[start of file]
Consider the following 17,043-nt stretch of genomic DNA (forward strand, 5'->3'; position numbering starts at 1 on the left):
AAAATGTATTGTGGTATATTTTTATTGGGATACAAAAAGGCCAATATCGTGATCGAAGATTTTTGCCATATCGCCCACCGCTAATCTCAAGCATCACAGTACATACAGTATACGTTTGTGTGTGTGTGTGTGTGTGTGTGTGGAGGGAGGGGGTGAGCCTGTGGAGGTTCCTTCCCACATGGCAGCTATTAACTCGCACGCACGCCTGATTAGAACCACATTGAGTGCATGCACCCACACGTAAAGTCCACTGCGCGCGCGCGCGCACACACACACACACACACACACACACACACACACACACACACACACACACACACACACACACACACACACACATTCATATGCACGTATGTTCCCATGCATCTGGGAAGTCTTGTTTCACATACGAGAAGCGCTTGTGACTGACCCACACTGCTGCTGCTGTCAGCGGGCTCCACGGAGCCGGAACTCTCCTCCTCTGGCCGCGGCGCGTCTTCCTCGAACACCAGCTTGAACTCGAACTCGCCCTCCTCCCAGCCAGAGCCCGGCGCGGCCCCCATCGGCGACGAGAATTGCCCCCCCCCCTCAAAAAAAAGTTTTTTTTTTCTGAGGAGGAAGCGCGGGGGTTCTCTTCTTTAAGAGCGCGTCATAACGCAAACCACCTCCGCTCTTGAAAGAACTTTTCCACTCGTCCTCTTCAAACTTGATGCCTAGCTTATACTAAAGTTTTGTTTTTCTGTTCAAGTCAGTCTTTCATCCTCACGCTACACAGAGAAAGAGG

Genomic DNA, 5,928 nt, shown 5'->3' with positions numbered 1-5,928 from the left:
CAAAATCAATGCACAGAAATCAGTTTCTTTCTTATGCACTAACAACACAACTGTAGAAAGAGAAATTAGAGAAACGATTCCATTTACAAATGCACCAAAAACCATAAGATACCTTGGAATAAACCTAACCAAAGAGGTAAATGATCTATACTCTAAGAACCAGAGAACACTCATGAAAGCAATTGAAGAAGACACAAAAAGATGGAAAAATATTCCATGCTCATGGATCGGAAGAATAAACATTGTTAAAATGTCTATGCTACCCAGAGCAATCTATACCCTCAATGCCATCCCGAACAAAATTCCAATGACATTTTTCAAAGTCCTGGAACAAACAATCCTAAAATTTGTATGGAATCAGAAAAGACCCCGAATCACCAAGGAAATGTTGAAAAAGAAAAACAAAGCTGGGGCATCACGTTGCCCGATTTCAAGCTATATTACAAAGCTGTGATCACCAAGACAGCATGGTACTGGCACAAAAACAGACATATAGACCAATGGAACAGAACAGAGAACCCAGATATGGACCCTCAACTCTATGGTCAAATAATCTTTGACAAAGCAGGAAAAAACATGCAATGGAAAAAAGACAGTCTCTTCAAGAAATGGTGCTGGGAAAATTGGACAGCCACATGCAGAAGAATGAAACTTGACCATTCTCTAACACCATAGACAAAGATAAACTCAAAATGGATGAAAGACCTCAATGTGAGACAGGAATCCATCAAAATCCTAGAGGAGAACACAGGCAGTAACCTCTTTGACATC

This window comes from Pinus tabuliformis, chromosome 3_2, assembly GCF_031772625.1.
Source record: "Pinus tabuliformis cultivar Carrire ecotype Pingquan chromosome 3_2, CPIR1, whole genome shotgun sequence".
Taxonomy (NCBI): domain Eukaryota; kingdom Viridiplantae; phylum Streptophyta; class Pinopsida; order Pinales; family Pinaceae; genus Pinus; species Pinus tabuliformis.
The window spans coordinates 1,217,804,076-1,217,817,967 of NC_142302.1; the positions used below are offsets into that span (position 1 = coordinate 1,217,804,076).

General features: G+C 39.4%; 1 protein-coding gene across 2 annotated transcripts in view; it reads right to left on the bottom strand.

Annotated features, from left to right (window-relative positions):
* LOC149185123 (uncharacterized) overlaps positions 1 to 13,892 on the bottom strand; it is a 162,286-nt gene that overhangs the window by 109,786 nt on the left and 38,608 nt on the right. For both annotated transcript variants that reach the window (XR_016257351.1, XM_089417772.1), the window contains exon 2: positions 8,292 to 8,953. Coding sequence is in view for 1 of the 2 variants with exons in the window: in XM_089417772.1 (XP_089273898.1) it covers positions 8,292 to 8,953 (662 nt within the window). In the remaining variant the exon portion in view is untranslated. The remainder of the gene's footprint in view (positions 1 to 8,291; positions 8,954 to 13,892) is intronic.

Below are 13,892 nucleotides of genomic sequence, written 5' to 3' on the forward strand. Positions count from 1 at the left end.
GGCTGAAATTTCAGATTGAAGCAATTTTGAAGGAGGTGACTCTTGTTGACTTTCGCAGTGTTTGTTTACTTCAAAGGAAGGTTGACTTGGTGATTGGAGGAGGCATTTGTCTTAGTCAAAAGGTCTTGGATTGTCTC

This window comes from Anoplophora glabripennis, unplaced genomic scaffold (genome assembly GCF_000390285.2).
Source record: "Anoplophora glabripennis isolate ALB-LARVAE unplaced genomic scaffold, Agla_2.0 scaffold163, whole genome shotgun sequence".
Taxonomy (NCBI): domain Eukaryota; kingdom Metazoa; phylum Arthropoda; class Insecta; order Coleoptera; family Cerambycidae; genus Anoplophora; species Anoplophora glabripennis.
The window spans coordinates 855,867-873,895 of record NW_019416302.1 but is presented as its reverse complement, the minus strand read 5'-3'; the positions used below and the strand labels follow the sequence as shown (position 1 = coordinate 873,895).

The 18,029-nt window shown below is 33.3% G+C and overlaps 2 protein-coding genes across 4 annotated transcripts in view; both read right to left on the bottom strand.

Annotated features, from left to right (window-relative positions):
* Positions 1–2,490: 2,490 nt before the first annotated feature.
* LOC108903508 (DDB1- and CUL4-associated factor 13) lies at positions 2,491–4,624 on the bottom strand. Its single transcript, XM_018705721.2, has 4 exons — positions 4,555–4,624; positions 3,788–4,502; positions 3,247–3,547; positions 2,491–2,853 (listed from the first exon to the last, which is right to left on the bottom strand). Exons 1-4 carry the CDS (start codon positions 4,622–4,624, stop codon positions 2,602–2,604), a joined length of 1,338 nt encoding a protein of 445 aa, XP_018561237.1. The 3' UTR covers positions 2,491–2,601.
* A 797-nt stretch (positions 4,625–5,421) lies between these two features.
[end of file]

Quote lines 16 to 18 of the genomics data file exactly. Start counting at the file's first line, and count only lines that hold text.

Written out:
Taxonomy (NCBI): domain Eukaryota; kingdom Metazoa; phylum Arthropoda; class Insecta; order Coleoptera; family Cerambycidae; genus Anoplophora; species Anoplophora glabripennis.
The window spans coordinates 855,867-873,895 of record NW_019416302.1 but is presented as its reverse complement, the minus strand read 5'-3'; the positions used below and the strand labels follow the sequence as shown (position 1 = coordinate 873,895).

The 18,029-nt window shown below is 33.3% G+C and overlaps 2 protein-coding genes across 4 annotated transcripts in view; both read right to left on the bottom strand.